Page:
Neurological and spinal issues are generally pretty complicated but IVDD can be explained pretty simply. In essence, this back issue is almost always caused by a hardening of the intervertebral discs on the dog’s back. Once this happens, the discs are no longer able to cushion the vertebrae adequately. This hardening occurs either due to extreme physical trauma or after prolonged – often year-long – physical stress on your dog’s back. So, with that quick explanation out of the way, the easiest thing to do to reduce the risk of IVDD in dachshunds is to just avoid stressing or traumatizing their backs. This means – no jumping up or down staircases, from or in cars, up and down furniture, from your lap, and so on. To put it in an even simpler way – make sure your dachshund moves almost exclusively in a horizontal dimension. This doesn’t mean never allowing your dog on the couch or on the house’s second floor but it does mean that installing a few ramps up the stairs or to the couch can save your dachshund years of back pain down the line.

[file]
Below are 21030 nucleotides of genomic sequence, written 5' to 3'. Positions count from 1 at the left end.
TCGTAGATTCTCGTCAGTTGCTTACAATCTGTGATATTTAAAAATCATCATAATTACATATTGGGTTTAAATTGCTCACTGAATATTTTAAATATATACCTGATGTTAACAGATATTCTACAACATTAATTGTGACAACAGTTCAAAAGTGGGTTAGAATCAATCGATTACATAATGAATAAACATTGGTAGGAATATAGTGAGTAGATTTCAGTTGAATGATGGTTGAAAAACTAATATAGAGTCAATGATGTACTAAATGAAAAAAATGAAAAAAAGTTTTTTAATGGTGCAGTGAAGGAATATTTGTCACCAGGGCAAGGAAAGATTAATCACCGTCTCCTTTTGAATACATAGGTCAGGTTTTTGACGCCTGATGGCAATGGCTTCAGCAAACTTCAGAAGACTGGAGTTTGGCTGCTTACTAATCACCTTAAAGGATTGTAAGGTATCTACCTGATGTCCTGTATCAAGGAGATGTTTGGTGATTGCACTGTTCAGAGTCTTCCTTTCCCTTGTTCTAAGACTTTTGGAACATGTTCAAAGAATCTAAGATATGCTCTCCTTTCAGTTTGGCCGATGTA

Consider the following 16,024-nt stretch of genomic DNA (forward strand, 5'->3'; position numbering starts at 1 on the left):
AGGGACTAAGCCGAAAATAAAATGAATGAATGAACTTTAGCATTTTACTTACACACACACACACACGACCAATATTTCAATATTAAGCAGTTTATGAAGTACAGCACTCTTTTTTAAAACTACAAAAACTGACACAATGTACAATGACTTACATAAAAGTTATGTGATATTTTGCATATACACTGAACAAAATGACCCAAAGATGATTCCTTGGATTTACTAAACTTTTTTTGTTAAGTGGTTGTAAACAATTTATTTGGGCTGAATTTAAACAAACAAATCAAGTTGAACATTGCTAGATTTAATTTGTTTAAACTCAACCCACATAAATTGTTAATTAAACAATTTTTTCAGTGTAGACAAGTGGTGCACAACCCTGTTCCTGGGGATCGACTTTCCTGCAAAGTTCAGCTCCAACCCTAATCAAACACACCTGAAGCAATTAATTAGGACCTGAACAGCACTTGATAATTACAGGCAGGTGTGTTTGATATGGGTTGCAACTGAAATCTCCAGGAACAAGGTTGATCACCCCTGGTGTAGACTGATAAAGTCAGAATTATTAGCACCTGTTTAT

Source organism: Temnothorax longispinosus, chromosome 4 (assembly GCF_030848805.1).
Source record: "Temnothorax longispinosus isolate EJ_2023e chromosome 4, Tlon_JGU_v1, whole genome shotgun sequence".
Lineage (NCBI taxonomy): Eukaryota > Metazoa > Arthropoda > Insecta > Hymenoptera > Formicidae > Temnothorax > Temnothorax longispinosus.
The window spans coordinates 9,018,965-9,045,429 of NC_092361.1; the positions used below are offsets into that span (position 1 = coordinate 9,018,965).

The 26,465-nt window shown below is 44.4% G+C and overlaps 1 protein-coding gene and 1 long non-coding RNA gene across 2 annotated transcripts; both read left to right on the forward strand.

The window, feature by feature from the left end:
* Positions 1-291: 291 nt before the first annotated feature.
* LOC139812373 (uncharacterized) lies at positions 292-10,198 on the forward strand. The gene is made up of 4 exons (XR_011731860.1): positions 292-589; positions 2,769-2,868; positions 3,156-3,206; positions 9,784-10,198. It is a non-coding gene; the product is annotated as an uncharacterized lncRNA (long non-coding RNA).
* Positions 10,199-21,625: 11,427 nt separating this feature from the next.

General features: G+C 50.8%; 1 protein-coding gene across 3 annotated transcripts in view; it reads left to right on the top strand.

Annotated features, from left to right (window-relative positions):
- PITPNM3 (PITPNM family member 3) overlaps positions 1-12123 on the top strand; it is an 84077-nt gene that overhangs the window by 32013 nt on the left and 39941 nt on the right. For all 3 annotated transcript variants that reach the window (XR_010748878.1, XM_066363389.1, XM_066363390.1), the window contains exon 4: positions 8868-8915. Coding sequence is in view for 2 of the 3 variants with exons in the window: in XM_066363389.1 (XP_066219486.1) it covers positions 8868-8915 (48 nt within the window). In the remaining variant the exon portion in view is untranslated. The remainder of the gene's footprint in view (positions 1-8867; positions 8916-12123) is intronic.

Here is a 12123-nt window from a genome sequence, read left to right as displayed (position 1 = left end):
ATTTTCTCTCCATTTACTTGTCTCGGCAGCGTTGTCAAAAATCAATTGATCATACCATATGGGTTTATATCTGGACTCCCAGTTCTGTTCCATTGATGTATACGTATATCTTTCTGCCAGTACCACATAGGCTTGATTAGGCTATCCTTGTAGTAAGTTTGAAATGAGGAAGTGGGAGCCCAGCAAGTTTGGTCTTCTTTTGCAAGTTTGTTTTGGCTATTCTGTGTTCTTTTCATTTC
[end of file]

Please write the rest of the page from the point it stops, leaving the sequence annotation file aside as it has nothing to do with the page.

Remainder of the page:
Is IVDD preventable?
Very much so. Despite its hereditary component, IVDD is ultimately a physical problem that happens either after direct and significant physical trauma or after years-long wear and tear. So, as long as you prevent such external factors, your dachshund will happily live out its long life without ever suffering from IVDD.
What percentage of Dachshunds get IVDD?
Most organizations cite a percentage somewhere between 19% and 24% or 1 in 5 dogs. That’s significantly higher than most other breeds and about two timers higher than Beagles – the other breed that’s often affected by IVDD. An exact percentage is difficult to cite as many dog owners don’t treat IVDD or bring their dogs to the vet. Sadly, lots of sick dogs end up neglected, in shelters, or on the streets when their owners decided that they don’t want to care for them. That is of course horrible but it’s also easily avoidable. Not only is the 1 in 5 ratio not a majority of dogs but it’s also preventable with good care and measured exercise.